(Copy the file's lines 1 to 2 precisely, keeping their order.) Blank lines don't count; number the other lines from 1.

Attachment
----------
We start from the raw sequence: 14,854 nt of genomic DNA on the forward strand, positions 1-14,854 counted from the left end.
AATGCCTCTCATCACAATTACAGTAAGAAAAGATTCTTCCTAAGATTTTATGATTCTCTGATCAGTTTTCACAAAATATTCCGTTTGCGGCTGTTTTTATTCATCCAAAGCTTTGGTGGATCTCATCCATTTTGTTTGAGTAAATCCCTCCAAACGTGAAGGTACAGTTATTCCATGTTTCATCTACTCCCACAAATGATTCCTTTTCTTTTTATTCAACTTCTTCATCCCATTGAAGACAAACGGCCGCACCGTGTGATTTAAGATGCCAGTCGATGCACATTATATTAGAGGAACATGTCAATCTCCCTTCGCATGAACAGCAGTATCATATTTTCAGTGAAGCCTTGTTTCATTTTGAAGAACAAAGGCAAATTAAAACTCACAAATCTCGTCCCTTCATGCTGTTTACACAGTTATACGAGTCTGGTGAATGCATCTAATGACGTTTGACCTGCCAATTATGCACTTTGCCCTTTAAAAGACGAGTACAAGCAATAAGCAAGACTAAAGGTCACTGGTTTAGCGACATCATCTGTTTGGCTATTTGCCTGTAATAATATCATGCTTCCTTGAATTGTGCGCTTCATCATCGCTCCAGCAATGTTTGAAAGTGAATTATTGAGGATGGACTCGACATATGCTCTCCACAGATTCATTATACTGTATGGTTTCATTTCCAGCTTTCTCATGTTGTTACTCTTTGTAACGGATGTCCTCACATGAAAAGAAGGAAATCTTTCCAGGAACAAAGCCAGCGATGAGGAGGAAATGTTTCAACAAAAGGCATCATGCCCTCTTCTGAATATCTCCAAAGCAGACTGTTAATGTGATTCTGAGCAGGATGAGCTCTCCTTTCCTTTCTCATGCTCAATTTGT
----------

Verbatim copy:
We start from the raw sequence: 14,854 nt of genomic DNA on the forward strand, positions 1-14,854 counted from the left end.
AATGCCTCTCATCACAATTACAGTAAGAAAAGATTCTTCCTAAGATTTTATGATTCTCTGATCAGTTTTCACAAAATATTCCGTTTGCGGCTGTTTTTATTCATCCAAAGCTTTGGTGGATCTCATCCATTTTGTTTGAGTAAATCCCTCCAAACGTGAAGGTACAGTTATTCCATGTTTCATCTACTCCCACAAATGATTCCTTTTCTTTTTATTCAACTTCTTCATCCCATTGAAGACAAACGGCCGCACCGTGTGATTTAAGATGCCAGTCGATGCACATTATATTAGAGGAACATGTCAATCTCCCTTCGCATGAACAGCAGTATCATATTTTCAGTGAAGCCTTGTTTCATTTTGAAGAACAAAGGCAAATTAAAACTCACAAATCTCGTCCCTTCATGCTGTTTACACAGTTATACGAGTCTGGTGAATGCATCTAATGACGTTTGACCTGCCAATTATGCACTTTGCCCTTTAAAAGACGAGTACAAGCAATAAGCAAGACTAAAGGTCACTGGTTTAGCGACATCATCTGTTTGGCTATTTGCCTGTAATAATATCATGCTTCCTTGAATTGTGCGCTTCATCATCGCTCCAGCAATGTTTGAAAGTGAATTATTGAGGATGGACTCGACATATGCTCTCCACAGATTCATTATACTGTATGGTTTCATTTCCAGCTTTCTCATGTTGTTACTCTTTGTAACGGATGTCCTCACATGAAAAGAAGGAAATCTTTCCAGGAACAAAGCCAGCGATGAGGAGGAAATGTTTCAACAAAAGGCATCATGCCCTCTTCTGAATATCTCCAAAGCAGACTGTTAATGTGATTCTGAGCAGGATGAGCTCTCCTTTCCTTTCTCATGCTCAATTTGT